br Materials and methods br Results
Materials and methods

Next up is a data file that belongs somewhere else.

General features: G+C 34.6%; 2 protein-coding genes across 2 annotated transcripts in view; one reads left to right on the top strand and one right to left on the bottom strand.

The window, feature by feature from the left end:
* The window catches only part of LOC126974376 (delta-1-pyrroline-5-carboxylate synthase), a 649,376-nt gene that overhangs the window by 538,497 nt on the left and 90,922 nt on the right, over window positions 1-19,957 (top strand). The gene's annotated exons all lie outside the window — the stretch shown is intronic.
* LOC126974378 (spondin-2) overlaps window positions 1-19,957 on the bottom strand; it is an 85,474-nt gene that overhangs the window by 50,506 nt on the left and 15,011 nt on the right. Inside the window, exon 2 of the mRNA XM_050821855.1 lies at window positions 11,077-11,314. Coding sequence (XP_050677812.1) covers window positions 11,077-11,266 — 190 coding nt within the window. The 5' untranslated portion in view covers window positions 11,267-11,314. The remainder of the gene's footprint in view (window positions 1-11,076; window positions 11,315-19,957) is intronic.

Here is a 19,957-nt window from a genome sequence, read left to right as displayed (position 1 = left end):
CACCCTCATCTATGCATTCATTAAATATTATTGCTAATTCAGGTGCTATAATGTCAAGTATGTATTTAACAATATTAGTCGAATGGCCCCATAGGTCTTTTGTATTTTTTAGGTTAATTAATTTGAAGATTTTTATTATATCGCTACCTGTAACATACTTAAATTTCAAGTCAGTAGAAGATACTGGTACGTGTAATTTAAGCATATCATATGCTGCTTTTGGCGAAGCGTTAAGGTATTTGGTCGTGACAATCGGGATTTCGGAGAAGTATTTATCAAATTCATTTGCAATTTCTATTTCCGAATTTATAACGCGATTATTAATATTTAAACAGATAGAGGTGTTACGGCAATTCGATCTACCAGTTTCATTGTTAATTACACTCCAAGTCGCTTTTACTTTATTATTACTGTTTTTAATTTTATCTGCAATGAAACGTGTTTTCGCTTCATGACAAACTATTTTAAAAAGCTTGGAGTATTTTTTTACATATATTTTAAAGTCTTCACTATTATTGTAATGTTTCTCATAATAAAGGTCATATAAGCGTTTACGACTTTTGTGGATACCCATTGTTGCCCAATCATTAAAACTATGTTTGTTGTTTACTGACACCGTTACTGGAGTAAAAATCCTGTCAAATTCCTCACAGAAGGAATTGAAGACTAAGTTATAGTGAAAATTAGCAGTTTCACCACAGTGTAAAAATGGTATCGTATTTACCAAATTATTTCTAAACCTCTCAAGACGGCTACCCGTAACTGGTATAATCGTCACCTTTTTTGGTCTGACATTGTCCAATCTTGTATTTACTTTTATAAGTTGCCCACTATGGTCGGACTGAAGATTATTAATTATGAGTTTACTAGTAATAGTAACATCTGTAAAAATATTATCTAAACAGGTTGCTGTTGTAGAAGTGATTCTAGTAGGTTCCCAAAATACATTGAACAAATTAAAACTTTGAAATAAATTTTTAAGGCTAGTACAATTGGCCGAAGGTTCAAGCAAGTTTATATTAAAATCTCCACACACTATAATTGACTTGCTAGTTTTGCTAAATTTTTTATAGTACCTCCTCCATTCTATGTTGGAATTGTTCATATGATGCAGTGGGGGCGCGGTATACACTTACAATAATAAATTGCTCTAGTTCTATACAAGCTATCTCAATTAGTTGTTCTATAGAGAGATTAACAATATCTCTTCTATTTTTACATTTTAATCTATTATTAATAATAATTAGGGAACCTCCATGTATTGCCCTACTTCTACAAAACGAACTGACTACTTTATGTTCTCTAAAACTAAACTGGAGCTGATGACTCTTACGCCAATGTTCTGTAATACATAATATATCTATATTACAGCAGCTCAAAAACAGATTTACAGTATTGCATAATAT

Discussion In this study, we show that adaptive modifications of Ca2+ cycling through the hypertrophic response to chronic high blood pressure overload play a critical role during early development of MitoPY1 failure with nearly-normal ejection fraction (HFpEF). Four weeks after AAB, rat hearts were characterized by an increase of LV mass and concentric LV hypertrophy, a preserved systolic function, and other criteria used for preclinical models of HFpEF including elevated blood pressure, lung congestion, impaired active relaxation, impaired passive filling, enlarged left atrium, and cardiomyocyte hypertrophy . We relied on all of these criteria to ensure investigations on a homogenous population of animals. This approach provided unique access to cardiac cellular and molecular functions not accessible in human patients. The AAB animals presented stiffer cardiomyocytes with stronger contraction and increased Ca2+ transient. Ca2+ cycling was characterized by SR Ca2+ leak through RyR2, impaired Ca2+ extrusion through NCX, and increased PLN/SERCA and pPLN/PLN ratios. The latter protein change may aid in the compensation of the higher PLN/SERCA ratio to rescue SR-Ca2+ re-uptake by SERCA2a. We were able to reproduce clinical facets of HFpEF at a defined time point in the AAB rat model. LV hypertrophy is frequently associated with global diastolic dysfunction and HFpEF in experimental and clinical studies . LV hypertrophy and diastolic dysfunction are common cardiac complications of hypertension, which has stimulated the use of experimental models based on pressure overload [4,5,, , ]. Here, chronic pressure overload promoted early functional and structural cardiac features consistent with HFpEF-like characteristics. Four weeks post-banding, despite only moderate changes in EF, the hearts presented a reduced cardiac performance index (reflected in the increased MPI index) with diastolic dysfunction. The hearts had higher LV filling pressure (estimated by the E/e' ratio), prolonged isovolumic relaxation time (IVRT), and reduced early mitral annulus velocity in line with a rise of LV wall stiffness and impaired active relaxation. These results are consistent with a recent publication on the same model but at a later time point . AAB rats also presented structural, surrogate markers of HFpEF such as concentric LV remodeling and hypertrophy, LA enlargement, and pulmonary edema [20,, , ]. The heterogeneity of interstitial fibrosis among AAB hearts was in line with various degrees of interstitial fibrosis and cardiomyocyte hypertrophy evidenced in HFpEF patients [14,19,50,51]. Fibrosis may develop later, suggesting that early signs of HFpEF both in vivo and at the cellular level precede fibrosis. These results, taken together, supported this animal model and our selective approach as a robust method for cellular investigations of HFpEF. Myocardial remodeling in HFpEF differs from that of HFrEF driven primarily by cardiomyocyte death . Although diastolic dysfunction in HFpEF has multiple origins at non-cardiomyocyte levels , cardiac cells are the main effector of the contraction/relaxation cycling involved in proper heart pump function. A major finding in our study was evidence that AAB LV cardiomyocytes had a different functional phenotype than controls and HFrEF, particularly in regards to excitation-contraction coupling. The electrical phenotype of the cardiomyocytes was quasi normal, contrasting with the marked AP plateau prolongation and blunting of repolarizing potassium currents IK, in particular Ito, reported in compensated hypertrophy and/or end-stage failing human, canine and rat hearts [, , , ,54,55]. The positive inotropy of the cardiomyocytes also contrasted sharply with the depressed contraction in HFrEF due mainly to reduced Ca2+ transient, reflecting lower SR Ca2+ content. This is due to depressed SR Ca2+ uptake, resulting from blunted SERCA2a activity (reduced SERCA2a protein and dephosphorylated PLN), and SR Ca2+ leak through RyR2 channels [, , ]. Despite opposite functional impacts on cell contraction and Ca2+ transient, some of the Ca2+ cycling defects seen in HF were however identified in our study. They involved delayed Ca2+ transient decay, augmented diastolic Ca2+, irregular Ca2+ transients during pacing, Ca2+ leakage through RyR2 and aberrant spontaneous diastolic Ca2+ waves. Although these effects collectively contribute to SR Ca2+ depletion and cause defective cardiac excitation-contraction coupling in HFrEF, this was not the case in our model.